World War I brought about suspicions of the potentially socialist nature of the NPL, which was followed by prosperity in the 1920s for farmers. These two occurrences took away much of the need for the NPL. It eventually developed into the Farmer-Labor party in Minnesota, which later merged with the Democrats. The Democratic Party in Minnesota is still known as the DFL.

Learn more at the Minnesota Historical Society Research Guides and MNopedia!

Come see NPL materials on display in the Library Lobby, on view until mid-January!

Lori Williamson, Acquisitions & Outreach Coordinator

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Matchbox

Thursday, December 10th, 2015

A brass matchbox holder depicting the applied insignia of Imperial Germany including the inscription “GOTT MIT UNS” (God with us). This military souvenir was collected by a Sergeant with the 45th Engineers while serving in France during World War I.

For more information or to purchase a photograph of this item, view this matchbox in our collections database.

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Toy Tank

Thursday, November 19th, 2015

A model of an amphibious tank made of light-weight metal, possibly tin cans, and painted olive drab. The inscription reads “Made in 72 Camp”, and it features a 12-pointed star in white with red circle. Made around 1918.

For more information or to purchase a photograph of this item, view this toy in our collections database.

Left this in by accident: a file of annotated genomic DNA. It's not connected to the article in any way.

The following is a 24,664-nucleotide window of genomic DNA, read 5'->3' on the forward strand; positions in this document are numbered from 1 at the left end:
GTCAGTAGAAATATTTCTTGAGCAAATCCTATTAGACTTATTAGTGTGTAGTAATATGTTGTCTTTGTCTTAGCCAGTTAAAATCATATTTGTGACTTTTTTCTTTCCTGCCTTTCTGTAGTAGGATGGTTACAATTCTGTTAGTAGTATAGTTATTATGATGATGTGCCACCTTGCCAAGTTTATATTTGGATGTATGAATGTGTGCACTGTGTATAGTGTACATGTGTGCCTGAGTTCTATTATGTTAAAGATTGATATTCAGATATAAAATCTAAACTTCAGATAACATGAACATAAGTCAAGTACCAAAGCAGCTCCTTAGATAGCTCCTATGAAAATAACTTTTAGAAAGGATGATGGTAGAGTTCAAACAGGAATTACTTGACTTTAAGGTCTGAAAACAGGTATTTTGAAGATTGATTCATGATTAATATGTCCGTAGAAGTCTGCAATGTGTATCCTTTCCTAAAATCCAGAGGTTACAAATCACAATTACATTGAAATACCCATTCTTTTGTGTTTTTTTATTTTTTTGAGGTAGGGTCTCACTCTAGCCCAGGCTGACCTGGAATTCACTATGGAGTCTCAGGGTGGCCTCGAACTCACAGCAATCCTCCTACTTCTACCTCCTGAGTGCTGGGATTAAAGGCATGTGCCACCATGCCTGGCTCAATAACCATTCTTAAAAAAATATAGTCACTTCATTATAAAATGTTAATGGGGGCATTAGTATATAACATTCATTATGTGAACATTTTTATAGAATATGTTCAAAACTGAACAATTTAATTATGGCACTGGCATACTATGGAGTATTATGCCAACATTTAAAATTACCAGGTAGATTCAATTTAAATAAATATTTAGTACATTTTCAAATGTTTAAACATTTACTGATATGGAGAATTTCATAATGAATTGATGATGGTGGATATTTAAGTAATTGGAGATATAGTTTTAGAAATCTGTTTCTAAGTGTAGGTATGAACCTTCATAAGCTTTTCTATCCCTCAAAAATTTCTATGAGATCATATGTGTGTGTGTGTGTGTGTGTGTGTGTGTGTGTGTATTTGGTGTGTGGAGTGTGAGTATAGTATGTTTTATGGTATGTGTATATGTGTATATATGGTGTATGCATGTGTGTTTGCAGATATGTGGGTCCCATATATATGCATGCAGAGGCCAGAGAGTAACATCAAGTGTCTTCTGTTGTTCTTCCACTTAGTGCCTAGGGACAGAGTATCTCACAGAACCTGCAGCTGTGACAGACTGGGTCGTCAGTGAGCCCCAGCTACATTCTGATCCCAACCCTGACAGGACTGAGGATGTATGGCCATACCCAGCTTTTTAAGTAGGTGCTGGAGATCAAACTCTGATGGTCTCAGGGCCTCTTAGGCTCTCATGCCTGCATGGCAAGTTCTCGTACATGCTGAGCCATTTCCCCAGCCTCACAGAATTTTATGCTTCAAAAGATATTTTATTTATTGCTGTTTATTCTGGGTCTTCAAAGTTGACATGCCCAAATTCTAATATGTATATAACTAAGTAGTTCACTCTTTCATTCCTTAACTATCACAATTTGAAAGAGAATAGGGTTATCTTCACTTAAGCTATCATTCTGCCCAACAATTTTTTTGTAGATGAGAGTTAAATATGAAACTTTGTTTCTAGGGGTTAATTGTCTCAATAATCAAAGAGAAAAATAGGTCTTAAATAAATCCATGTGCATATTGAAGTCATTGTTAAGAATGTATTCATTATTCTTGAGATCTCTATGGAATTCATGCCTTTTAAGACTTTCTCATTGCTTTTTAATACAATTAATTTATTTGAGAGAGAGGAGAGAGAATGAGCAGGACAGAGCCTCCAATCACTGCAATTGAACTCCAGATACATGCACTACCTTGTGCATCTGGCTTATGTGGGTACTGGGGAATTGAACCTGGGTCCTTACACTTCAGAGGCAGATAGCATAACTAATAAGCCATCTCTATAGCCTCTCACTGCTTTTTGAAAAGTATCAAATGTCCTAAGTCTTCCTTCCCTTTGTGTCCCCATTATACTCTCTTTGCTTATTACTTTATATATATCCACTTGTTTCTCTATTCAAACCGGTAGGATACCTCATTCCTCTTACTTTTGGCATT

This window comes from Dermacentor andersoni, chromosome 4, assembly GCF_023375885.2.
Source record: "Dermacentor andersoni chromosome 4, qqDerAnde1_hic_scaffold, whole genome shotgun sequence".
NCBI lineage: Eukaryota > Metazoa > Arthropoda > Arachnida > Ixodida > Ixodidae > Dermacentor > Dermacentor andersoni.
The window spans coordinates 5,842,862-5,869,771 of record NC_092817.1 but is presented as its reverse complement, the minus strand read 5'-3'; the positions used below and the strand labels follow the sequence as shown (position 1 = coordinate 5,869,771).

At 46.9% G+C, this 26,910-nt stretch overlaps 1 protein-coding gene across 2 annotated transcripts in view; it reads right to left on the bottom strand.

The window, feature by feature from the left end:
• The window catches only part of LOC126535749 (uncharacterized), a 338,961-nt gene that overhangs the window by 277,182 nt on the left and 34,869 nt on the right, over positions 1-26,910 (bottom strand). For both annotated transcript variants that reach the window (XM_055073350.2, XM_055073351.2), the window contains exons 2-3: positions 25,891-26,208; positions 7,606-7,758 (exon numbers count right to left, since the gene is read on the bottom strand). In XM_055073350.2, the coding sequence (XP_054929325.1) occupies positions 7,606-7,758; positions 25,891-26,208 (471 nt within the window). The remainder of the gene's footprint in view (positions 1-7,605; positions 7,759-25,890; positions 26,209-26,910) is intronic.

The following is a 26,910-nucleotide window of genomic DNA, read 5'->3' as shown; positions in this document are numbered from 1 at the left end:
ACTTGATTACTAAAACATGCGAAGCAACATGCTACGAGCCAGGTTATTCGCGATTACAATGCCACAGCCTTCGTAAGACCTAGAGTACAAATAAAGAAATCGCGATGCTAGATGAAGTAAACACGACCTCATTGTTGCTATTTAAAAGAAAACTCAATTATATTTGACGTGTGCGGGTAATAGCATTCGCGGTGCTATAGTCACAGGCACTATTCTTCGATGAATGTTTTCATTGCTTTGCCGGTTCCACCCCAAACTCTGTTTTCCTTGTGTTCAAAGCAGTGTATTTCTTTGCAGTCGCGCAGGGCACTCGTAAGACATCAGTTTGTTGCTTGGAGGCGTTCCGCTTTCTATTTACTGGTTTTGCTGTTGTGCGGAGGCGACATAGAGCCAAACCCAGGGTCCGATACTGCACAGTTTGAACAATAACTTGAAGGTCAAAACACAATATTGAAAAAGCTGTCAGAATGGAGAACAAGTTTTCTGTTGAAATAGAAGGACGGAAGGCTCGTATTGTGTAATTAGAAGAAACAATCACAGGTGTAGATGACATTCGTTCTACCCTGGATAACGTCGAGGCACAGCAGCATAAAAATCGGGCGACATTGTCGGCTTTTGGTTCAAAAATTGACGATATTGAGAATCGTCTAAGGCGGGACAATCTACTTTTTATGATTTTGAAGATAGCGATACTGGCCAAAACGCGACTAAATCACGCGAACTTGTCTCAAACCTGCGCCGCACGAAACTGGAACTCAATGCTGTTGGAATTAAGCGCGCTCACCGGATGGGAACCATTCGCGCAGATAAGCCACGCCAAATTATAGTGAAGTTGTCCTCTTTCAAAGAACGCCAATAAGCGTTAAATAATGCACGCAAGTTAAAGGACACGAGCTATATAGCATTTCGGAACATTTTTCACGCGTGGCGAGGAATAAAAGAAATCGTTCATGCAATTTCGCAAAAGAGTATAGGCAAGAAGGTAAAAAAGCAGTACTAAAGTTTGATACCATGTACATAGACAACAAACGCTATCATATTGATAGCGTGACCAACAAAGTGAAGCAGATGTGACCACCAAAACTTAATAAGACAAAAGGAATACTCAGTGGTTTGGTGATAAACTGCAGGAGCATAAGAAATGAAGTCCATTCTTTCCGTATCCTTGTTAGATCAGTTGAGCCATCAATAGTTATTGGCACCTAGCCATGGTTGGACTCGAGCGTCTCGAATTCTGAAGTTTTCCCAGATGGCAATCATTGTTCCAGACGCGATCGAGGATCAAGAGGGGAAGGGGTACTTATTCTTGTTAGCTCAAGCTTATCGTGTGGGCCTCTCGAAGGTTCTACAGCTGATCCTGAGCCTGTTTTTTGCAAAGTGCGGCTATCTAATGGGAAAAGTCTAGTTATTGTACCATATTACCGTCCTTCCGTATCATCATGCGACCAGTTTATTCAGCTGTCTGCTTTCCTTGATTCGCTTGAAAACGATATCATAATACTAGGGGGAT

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Trench Knife

Wednesday, November 18th, 2015

A United States Army Model 1918 trench knife features a brass knuckle handle with individual finger loops and a double-edged dagger blade. Knives like this were used during World War I for close fighting in trenches.

For more information or to purchase a photograph of this item, view this knife in our collections database.

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U.S.S. Maumee Pennant

Tuesday, December 16th, 2014

Dark blue and gold felt pennant of the U.S.S. Maumee (AO-2), which was commissioned in 1916 and refueled destroyers at sea during World War I. The pennant reads “U S N [United States Navy] / U.S.S. MAUMEE”.

For more information or to purchase a photograph of this item, view this pennant in our collections database.

(Note: The comments section has been temporarily disabled while we upgrade the website. You can always leave comments on our Flickr Photostream at http://www.flickr.com/photos/minnesotahistoricalsociety/)

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WWI Boots and Spurs

Monday, November 24th, 2014

A pair of non-regulation United States Army officer’s leather calf-length boots worn by Dr. James Martineau of the U.S. Army Medical Corps. The pull-on type boots are equipped with U.S. Army-type German silver (nickel alloy) jack spurs.

For more information or to purchase a photograph of this item, view these boots in our collections database.

(Note: The comments section has been temporarily disabled while we upgrade the website. You can always leave comments on our Flickr Photostream at http://www.flickr.com/photos/minnesotahistoricalsociety/)

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An Ounce of Preservation: A Guide to the Care of Papers and Photographs